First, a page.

SSTI: Time to Seize the Moment? Will States and Regions Lead U.S. into Next Economy
This week's Digest covers two new independent reports that separately assess two critical aspects to how well nations are prepared for the economic recovery: competitiveness and educational attainment. The news, obvious in our choice of headlines, may suggest the past year - actually several years - has not been kind to the United States relative to other nations. Reading the articles one will see, however, that it isn't time that is working against the U.S. but rather our progress on several indicators of preparedness for a future based on innovation, technology and entrepreneurship. The reports show other nations are succeeding in laying a more solid foundation for their future than the U.S. is preparing for itself.
At this moment, every aspect of the U.S. economy is in a period of transformation. And nearly every aspect of getting out of the current mess is related to one or more of the fundamental principles of tech- based economic development (TBED).
That's pretty impressive. But it also is pretty daunting. Congress is hardly focused on the issue at all. Meanwhile, the resources available to handle state and regional transformation are growing scarcer. As a result, the public/private programs, policies and investment decisions being made to support TBED never have been as critical as they are at this moment.
Even so, the rules for TBED's fundamentals are in flux - capital access, university engagement, entrepreneurship assistance, research funding priorities, commercialization paths, you name it. If your state, regional, university, nonprofit or federal approach to promoting economic growth isn't evolving, you're writing its own obituary.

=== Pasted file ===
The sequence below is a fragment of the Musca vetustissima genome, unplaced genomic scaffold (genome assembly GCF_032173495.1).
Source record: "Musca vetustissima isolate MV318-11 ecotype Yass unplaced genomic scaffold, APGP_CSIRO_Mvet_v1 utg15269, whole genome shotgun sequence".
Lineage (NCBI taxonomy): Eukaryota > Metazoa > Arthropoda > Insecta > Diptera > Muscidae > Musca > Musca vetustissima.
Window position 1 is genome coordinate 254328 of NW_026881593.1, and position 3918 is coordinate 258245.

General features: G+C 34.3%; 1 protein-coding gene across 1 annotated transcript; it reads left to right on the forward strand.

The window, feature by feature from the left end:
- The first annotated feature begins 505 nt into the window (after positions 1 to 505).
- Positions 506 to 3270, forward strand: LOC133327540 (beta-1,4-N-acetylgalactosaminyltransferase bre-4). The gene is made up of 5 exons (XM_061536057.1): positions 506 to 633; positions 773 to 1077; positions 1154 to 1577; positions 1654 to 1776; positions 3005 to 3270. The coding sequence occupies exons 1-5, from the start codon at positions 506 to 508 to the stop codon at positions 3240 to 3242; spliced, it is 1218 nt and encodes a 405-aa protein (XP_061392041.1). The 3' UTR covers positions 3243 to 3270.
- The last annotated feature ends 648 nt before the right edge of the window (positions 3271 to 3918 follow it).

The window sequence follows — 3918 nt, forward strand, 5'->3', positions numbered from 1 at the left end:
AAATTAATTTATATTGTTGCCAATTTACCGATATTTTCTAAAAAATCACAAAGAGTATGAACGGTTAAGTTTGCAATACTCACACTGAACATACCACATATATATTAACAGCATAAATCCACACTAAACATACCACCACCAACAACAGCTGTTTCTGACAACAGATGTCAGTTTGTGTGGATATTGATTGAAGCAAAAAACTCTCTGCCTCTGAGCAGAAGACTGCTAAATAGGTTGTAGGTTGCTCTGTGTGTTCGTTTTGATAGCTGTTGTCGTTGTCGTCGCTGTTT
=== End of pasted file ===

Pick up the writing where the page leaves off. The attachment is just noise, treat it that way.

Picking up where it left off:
The future course of regional innovation and economic development resides among a small group - those public and private leaders, like the innovative companies and researchers they support, who see the tremendous opportunities that exist in this very particular moment. Fortunately, we can number most of the members of this small group among the Digest readership.
Visionary leaders of the TBED community need a forum to discuss how to turn the current realities into opportunities for innovation. SSTI's 13th Annual Conference provides that forum. We will seize the moment. Join us on Oct 22-23, 2009.
SSTI's annual conferences already are unique events for the economic development field because they attract the top thinkers and doers from every critical element of the TBED community - state, regional, university, nonprofit, private industry, and federal decision makers and practitioners. The circumstances leading the TBED community to SSTI's 13th Annual Conference make this year's forum that much more important.
Early registration ends Sep 29. More information, including the full conference program, a downloadable PDF and a secure online registration form is available at: